These include a 2019 legal challenge against the British tax authorities' sharing of her data with the U.S., by a UK-resident American known as "Jenny"; long-running efforts to bring about change in the way the EU permits member states to enforce FATCA, on behalf of "Jenny" and others, on the part of Mishcon de Reya partner Filippo Noseda;  and the often-innovative efforts of Fabien Lehagre's Paris-based Association des Américains Accidentels (AAA), which has launched a series of formal legal actions and complaints since it was founded in 2017.

The latest of these, in a case which is ongoing, is a legal complaint against the U.S. State Department over what the AAA and its 10 co-plaintiffs argue is the illegal and unconstitutional cost of renouncing one's U.S. citizenship. Prior to the introduction of FATCA, they argue, renunciation had been free. 

Meanwhile, as reported, a couple of European Court of Justice (CJEU) decisions last year were also seen as putting European Union officials on notice that FATCA was in need of revisiting, which, earlier this year, the EU Data Protection Board formally told EU member states to do, in the form of a "review" of their international agreements "that involve international transfers of personal data, such as those relating to taxation (e.g. to the automatic exchange of personal data for tax purposes)."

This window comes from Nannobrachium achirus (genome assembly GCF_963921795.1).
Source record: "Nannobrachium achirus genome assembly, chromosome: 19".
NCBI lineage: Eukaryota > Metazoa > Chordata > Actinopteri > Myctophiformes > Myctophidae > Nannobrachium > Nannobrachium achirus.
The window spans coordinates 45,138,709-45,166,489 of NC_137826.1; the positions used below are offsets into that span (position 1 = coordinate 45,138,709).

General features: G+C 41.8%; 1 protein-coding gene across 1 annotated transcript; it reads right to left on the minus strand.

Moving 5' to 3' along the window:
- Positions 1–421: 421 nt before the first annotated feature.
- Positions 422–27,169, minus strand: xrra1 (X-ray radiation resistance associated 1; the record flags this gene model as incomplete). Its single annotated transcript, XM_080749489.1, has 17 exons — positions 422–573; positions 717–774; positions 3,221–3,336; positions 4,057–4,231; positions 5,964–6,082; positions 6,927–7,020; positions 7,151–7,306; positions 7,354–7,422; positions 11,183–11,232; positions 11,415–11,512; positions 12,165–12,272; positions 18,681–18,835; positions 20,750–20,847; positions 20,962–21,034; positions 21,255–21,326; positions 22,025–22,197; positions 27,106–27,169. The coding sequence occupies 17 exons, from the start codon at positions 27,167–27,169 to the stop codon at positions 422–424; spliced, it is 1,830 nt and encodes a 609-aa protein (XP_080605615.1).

Previous PETI hearings on FATCA in 2019, 2020

As reported, PETI held a full two-and-a-half-hour hearing on the subject of FATCA, and its effects on accidental Americans specifically, in November, 2019, in response to a petition submitted in 2016 by a French "accidental". A second took place, mostly online, last November.

Among those testifying during both hearings were a number of members of the European Parliament, including Sophie in 't Veld of the Netherlands, a longtime advocate on behalf of Europe's accidental Americans, as well as officials from the European Commission and the European Data Protection Board. 

In March, a U.S. Treasury Department official was reported to have agreed to a meeting on behalf of the Treasury with the EU officials to discuss FATCA-related issues, including those that these dual nationals are struggling with. This was in response to an invitation sent by EU officials the previous December, as reported. No further mention of such a meeting is known to have been made.